How many UNESCO World Heritage sites allow you to drive your car on them? Heading farther west from Getaria, we bypassed downtown Bilbao and went straight to Las Arenas, the posh seaside enclave where the Nervión River meets the Bay of Biscay. Our goal was to see (and use) the Vizcaya Bridge, a pioneering type of suspension bridge built in 1893 and recognized by UNESCO in 2006. It was designed by Alberto de Palacio y Elissagüe (who also designed the iconic Atocha rail station in Madrid). The brief was to create a link between the towns of Guecho and Portugalete on opposite sides of the river without impeding the shipping traffic that was crucial to Bilbao’s booming steel industry. Palacio’s novel design was not a roadway but a suspended gondola that today shuttles about eight cars and a fair number of pedestrians across the river in one minute — as thrilling for my husband and me as it was for the kids. The deck supporting the gondola is more than 150 feet above the water, so even today’s tankers, aircraft carriers and a few airplanes have managed to get under it.

Back when it opened, there were set fares for pigs, cattle and funerals — today it’s just cars, scooters, bikes and pedestrians (1 euro, or a little over a $1, round-trip for pedestrians). As we approached the soaring tower on the Portugalete side of the river, Freddie squeezed my hand and said, “This is the best day ever” — words he also uttered amid the giant redwoods of the Sequoia National Park in California.


Ever since the Frank Gehry-designed Guggenheim Bilbao opened in 1997, the city has occupied an important perch on the European cultural travel circuit. Many kids will go bonkers over the giant floral puppy, a large petunia-based sculpture by Jeff Koons that stands in front of the museum. If you’re visiting in the summer, you’ll want to know about the nearby “water park,” a fountain with variable jets of water spouting from the ground, where children and adults can cool off in the midday heat.

Whatever exhibitions are on view (until May 28, there’s a beautiful Joan Miró painting exhibition focused on the artist’s early years in Paris), a ride up the glass elevators in Gehry’s torquey, bendy central lobby is enough to satisfy most kids. Do not miss the long gallery of monumental spiral sculptures by Richard Serra; exploring the mazelike spaces created by the circular steel walls is, I’ve found, a home run for children.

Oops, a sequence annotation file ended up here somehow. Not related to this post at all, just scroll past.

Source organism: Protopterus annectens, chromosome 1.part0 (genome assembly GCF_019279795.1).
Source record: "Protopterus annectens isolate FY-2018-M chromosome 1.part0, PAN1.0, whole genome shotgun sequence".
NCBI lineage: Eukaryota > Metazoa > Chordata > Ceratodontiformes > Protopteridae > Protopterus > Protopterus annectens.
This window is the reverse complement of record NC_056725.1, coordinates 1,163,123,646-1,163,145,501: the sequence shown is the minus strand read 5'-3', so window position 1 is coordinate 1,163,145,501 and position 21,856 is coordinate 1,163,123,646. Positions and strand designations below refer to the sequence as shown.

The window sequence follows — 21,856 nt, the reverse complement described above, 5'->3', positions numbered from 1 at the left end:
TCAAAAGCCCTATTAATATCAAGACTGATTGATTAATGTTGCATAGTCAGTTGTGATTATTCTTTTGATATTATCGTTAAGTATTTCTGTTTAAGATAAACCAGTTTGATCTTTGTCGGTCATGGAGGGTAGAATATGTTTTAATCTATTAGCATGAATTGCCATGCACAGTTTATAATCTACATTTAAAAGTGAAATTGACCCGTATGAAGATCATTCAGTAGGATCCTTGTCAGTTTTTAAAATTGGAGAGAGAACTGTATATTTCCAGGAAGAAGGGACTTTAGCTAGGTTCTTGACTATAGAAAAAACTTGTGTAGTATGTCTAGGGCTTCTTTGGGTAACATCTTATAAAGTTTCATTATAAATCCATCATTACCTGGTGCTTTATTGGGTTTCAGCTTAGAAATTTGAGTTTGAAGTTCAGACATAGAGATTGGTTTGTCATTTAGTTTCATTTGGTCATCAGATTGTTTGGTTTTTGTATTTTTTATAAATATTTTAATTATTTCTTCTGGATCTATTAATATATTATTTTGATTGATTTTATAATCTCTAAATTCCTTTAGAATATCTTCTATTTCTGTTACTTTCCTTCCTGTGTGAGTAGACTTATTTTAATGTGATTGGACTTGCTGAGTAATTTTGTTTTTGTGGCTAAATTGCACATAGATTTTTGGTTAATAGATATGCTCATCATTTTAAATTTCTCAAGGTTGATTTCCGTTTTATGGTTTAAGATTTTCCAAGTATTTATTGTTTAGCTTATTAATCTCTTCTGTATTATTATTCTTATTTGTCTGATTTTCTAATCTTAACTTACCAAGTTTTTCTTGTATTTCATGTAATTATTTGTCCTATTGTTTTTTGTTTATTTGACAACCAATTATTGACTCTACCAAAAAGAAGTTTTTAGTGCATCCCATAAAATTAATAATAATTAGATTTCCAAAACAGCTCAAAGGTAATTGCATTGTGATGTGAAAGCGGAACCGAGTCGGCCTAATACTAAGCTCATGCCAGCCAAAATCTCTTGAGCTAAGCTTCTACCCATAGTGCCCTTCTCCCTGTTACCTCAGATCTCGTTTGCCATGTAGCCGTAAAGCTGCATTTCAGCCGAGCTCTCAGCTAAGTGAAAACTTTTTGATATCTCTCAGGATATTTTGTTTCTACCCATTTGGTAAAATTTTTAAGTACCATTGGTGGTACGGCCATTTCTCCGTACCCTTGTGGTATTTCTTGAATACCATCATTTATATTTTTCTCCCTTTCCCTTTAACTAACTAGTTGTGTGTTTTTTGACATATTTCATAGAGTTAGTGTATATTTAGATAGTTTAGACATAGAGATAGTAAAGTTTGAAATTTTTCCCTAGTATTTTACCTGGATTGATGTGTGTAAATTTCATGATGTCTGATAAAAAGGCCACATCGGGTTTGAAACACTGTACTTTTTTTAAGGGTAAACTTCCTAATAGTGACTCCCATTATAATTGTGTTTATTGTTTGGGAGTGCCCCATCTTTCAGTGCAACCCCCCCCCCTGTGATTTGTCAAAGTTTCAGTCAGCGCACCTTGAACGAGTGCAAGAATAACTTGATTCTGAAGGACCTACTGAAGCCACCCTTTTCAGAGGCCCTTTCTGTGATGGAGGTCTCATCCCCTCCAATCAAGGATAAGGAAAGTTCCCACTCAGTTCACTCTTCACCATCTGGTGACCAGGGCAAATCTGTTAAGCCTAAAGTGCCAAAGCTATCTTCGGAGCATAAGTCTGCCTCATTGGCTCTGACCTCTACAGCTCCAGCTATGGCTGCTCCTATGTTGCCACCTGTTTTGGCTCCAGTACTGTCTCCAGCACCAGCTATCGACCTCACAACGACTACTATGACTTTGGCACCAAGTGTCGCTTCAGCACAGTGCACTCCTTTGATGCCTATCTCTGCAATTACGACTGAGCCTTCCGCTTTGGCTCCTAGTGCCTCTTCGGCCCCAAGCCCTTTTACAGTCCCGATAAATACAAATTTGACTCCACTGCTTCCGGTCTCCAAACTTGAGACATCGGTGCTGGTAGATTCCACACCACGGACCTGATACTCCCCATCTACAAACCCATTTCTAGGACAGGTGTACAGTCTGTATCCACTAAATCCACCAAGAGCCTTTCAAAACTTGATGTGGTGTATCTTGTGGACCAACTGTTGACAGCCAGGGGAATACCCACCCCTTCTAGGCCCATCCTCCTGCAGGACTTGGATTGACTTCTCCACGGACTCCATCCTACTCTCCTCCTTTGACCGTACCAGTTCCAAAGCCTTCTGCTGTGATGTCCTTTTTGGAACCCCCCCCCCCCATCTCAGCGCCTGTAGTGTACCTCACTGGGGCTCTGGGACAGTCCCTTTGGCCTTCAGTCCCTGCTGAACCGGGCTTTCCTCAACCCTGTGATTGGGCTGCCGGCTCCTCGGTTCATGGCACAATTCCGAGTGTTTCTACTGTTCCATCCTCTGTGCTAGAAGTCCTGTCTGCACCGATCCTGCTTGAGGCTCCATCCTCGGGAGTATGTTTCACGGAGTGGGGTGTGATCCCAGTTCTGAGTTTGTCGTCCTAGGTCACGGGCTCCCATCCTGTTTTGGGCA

By the time we got to Bilbao’s maritime museum, Itsasmuseum, we were pretty exhausted, and I told the ticket seller we’d be in and out in 30 minutes. In the end, the guards had to move us out at closing time as we were so engaged with the displays of antique model ships and paintings of historic shipwrecks. There are also more modern exhibitions about surf culture and the role of the river and the sea in Bilbao’s development, as well as what’s being done in the city to adapt to global warming and preserve the ecosystem that’s been its lifeblood. In warmer weather, a small dry dock in front of the museum allows visitors to explore various types of vessels in use on the city’s waterways.

Like San Sebastián, Bilbao has its own vast multipurpose cultural center in the Azkuna Zentroa Alhóndiga, a former wine and olive oil warehouse that sat empty for 30 years until architect Philippe Starck re-imagined it as a library, exhibition space and gym, where there are two indoor pools on the roof that anyone can visit for a few euros per day.

And splashing around in pools designed by Starck — one of which has a glass floor that looks down on the galleries below — counts as a cultural activity, no matter your age.

This article originally appeared in The New York Times.